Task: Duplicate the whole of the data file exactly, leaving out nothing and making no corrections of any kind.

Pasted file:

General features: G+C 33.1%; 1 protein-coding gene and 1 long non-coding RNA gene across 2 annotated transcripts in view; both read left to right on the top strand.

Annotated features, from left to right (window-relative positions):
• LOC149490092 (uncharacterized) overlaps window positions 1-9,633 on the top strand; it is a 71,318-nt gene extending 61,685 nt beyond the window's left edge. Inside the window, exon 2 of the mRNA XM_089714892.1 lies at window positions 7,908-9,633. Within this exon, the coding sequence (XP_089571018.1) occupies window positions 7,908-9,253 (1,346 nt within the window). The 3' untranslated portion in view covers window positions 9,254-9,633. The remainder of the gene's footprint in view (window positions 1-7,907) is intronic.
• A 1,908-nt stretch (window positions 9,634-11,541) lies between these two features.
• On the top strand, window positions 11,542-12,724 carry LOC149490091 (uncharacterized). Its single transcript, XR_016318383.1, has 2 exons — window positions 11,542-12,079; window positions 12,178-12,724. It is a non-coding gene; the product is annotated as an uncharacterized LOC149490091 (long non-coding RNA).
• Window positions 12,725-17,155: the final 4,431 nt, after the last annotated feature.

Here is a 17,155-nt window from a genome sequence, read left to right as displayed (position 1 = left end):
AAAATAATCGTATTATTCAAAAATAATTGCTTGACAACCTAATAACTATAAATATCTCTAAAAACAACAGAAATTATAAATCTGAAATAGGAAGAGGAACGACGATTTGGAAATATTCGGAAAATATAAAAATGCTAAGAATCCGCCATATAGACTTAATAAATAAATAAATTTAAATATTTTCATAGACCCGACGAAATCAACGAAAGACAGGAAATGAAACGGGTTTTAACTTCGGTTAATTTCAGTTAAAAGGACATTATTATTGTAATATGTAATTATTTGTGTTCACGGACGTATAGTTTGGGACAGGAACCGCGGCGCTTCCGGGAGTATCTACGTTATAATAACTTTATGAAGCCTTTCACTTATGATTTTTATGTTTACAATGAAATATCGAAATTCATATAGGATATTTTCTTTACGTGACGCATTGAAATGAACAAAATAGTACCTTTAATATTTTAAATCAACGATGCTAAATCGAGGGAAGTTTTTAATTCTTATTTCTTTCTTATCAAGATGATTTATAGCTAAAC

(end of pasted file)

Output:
General features: G+C 33.1%; 1 protein-coding gene and 1 long non-coding RNA gene across 2 annotated transcripts in view; both read left to right on the top strand.

Annotated features, from left to right (window-relative positions):
• LOC149490092 (uncharacterized) overlaps window positions 1-9,633 on the top strand; it is a 71,318-nt gene extending 61,685 nt beyond the window's left edge. Inside the window, exon 2 of the mRNA XM_089714892.1 lies at window positions 7,908-9,633. Within this exon, the coding sequence (XP_089571018.1) occupies window positions 7,908-9,253 (1,346 nt within the window). The 3' untranslated portion in view covers window positions 9,254-9,633. The remainder of the gene's footprint in view (window positions 1-7,907) is intronic.
• A 1,908-nt stretch (window positions 9,634-11,541) lies between these two features.
• On the top strand, window positions 11,542-12,724 carry LOC149490091 (uncharacterized). Its single transcript, XR_016318383.1, has 2 exons — window positions 11,542-12,079; window positions 12,178-12,724. It is a non-coding gene; the product is annotated as an uncharacterized LOC149490091 (long non-coding RNA).
• Window positions 12,725-17,155: the final 4,431 nt, after the last annotated feature.

Here is a 17,155-nt window from a genome sequence, read left to right as displayed (position 1 = left end):
AAAATAATCGTATTATTCAAAAATAATTGCTTGACAACCTAATAACTATAAATATCTCTAAAAACAACAGAAATTATAAATCTGAAATAGGAAGAGGAACGACGATTTGGAAATATTCGGAAAATATAAAAATGCTAAGAATCCGCCATATAGACTTAATAAATAAATAAATTTAAATATTTTCATAGACCCGACGAAATCAACGAAAGACAGGAAATGAAACGGGTTTTAACTTCGGTTAATTTCAGTTAAAAGGACATTATTATTGTAATATGTAATTATTTGTGTTCACGGACGTATAGTTTGGGACAGGAACCGCGGCGCTTCCGGGAGTATCTACGTTATAATAACTTTATGAAGCCTTTCACTTATGATTTTTATGTTTACAATGAAATATCGAAATTCATATAGGATATTTTCTTTACGTGACGCATTGAAATGAACAAAATAGTACCTTTAATATTTTAAATCAACGATGCTAAATCGAGGGAAGTTTTTAATTCTTATTTCTTTCTTATCAAGATGATTTATAGCTAAAC